All this may sound like more work than the S&G method. It is definitely not more work and it goes just as fast or faster than the S&G method. In the end you will have a boat that is more accurately built than you could hope for while using all that damned wire and holes and stuff.
     
  9. pistnbroke
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    pistnbroke I try

    well it all depends on how big the boat is ..if its up to about 15 ft then cutting the panels with measurements from Freeship and holding with cable ties ..not wire is much faster than your frame method ...well and the frame must be a good accurate job so personally I will stick with the computer .... I dont like tape on the outside of the chines just one layer of glass and epoxy over the whole outside..saves all that filling and sanding ...Epoxy likes gaps and that gives it strength....
     
  10. messabout
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    messabout Senior Member

    Pistonbroke; a large part of the total time for S&G is laying out the panels. The layout must be close to perfect and if there are several panels involved the whole bit becomes tedious. I have no problem with doing a three piece flattie the cheap and dirty way, but when it comes to a more complex 5 or 7 panel layout the whole S&G thing is too much tedium for common sense. The more panels you have to layout the more opportunities for error and even if the error is minor the shape of the boat will not be as the designer (or computer) had intended.
     
  11. pistnbroke
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    pistnbroke I try

    problem with this post is the original poster hs not told us anything about the length and number of panels he is using,,,,,I find the panel marking quite quick if you have got good dimentions from Freeship......its waiting for the epoxt to go off I dont like .....
     
  12. tom28571
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    tom28571 Senior Member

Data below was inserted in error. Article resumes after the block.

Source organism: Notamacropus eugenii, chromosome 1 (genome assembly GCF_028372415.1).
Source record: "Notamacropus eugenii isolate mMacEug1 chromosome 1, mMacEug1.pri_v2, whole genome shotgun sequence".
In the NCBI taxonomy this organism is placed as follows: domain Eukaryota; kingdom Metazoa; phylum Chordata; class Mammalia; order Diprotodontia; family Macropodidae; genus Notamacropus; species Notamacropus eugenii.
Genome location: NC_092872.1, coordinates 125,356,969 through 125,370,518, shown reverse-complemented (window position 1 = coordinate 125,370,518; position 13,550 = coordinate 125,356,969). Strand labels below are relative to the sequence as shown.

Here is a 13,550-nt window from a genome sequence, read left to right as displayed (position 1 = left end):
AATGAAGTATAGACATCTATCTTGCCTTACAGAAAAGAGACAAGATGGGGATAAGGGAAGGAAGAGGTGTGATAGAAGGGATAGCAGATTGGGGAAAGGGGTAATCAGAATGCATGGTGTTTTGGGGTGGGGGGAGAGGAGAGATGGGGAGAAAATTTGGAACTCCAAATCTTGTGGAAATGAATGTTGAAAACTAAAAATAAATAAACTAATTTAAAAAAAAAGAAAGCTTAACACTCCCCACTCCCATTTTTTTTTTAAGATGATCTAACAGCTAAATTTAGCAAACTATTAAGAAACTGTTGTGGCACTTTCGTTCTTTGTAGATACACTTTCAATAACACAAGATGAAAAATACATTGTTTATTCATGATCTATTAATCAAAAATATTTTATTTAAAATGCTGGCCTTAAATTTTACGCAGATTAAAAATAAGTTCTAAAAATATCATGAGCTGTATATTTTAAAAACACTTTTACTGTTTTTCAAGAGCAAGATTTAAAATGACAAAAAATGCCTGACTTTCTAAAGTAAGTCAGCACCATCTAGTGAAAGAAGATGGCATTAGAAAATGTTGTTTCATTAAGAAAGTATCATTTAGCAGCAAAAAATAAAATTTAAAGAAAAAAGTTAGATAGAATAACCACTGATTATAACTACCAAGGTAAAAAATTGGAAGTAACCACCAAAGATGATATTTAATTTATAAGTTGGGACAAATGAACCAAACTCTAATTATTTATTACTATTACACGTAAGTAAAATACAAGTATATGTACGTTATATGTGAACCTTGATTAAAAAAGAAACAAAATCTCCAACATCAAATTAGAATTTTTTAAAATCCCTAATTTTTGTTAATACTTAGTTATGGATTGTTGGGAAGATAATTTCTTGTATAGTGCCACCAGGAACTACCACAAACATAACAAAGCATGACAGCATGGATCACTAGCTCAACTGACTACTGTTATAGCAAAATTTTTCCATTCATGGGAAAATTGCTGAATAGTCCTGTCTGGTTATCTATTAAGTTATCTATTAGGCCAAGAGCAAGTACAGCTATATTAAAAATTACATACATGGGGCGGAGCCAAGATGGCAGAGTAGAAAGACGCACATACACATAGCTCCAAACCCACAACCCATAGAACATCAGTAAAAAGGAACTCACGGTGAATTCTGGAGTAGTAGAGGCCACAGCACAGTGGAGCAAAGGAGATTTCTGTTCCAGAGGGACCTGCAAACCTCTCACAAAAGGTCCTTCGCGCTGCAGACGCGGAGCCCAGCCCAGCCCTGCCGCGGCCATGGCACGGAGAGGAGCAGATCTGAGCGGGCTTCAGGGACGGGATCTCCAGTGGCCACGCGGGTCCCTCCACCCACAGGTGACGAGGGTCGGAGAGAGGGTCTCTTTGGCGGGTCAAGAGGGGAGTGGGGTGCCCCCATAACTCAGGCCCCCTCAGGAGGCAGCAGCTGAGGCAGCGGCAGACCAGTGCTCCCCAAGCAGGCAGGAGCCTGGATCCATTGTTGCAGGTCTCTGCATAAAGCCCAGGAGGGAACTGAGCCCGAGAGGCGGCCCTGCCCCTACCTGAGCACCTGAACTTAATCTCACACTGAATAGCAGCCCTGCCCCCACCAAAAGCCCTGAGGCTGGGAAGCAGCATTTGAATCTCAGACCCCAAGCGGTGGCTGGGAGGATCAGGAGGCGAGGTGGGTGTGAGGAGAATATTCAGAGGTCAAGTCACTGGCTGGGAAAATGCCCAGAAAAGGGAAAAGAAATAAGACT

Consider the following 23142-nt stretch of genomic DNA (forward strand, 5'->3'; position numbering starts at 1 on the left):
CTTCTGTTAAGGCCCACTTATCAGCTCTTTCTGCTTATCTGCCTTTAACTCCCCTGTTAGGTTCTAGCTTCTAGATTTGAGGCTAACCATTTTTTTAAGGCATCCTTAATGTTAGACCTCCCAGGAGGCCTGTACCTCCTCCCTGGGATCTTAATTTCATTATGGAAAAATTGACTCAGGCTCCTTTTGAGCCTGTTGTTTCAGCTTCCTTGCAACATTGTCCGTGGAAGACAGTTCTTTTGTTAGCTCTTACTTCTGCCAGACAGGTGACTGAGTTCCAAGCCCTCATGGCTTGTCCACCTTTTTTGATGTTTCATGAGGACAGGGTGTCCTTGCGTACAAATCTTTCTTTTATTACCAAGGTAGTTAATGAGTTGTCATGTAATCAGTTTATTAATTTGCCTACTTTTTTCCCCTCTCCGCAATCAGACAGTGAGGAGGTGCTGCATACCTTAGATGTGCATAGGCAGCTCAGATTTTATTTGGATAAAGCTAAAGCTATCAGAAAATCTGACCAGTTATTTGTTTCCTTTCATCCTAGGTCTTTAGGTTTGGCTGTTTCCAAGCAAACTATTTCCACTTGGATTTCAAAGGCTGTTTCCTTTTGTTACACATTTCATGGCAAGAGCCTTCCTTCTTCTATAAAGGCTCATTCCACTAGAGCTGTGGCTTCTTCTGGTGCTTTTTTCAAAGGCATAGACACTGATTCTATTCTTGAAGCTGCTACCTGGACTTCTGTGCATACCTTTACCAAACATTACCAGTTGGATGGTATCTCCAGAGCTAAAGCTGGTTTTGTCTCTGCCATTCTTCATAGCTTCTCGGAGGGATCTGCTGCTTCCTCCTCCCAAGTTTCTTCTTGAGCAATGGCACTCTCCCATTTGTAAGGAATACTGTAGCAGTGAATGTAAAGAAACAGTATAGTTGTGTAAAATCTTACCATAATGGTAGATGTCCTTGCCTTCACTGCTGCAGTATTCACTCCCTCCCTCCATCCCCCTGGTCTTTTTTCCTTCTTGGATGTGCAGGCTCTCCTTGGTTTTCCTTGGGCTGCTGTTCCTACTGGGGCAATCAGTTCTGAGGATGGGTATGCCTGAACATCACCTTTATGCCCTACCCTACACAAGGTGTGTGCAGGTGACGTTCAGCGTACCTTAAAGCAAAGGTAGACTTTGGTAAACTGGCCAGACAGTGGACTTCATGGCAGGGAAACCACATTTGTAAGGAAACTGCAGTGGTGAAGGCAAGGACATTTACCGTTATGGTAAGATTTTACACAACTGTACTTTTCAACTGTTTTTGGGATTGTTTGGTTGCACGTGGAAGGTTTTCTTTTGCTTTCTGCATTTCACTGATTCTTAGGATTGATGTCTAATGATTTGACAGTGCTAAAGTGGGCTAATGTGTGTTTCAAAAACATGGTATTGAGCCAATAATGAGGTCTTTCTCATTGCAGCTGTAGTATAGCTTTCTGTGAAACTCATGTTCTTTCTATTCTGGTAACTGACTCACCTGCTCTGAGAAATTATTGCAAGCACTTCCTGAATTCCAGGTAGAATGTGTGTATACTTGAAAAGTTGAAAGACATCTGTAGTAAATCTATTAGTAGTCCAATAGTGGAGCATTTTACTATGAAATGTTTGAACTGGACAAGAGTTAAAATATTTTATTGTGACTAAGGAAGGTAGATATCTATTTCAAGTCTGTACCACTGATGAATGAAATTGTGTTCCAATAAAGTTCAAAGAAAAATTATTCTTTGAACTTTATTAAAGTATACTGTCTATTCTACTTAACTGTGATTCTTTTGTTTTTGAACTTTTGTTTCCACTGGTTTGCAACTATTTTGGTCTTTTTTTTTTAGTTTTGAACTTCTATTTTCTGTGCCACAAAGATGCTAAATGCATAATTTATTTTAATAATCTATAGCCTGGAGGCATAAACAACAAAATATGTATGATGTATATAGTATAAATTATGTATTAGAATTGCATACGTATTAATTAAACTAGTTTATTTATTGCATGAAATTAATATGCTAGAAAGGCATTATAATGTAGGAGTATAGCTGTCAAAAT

No one has addressed the main question he asked.

    Assuming that this is a simple single side and single bottom panel hull:

    When viewed in profile, the station lines are all vertical. Looking at the panel layouts, the orientation of the station lines is not obvious. I think this may be the "what axis" question he refers to. If the flare in the side panel varies along its length, the length of the sheer and chine lines will vary by differing amounts. Therefore the station lines on the panel layouts will no longer be parallel.

    Does anyone know a simple way to make this expansion without relying on a computer solution?
     
  13. KnottyBuoyz
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    KnottyBuoyz Provocateur & Raconteur

    Duplicate the widest frame and put it in at the same spacing as the original frame. Stretch all the panels to match the stretched portion. Some sanding and fairing might be required to get a nice fit.
     
  14. tom28571
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    tom28571 Senior Member

    Not sure I understand what you mean but there are no frames in a typical S&G hull.
     

  15. pistnbroke
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    pistnbroke I try

    Why are we bothering to try to help someone who cannot even come back and give us some more details on the boat he is trying to build?

    Perhaps he is on holiday it is august ........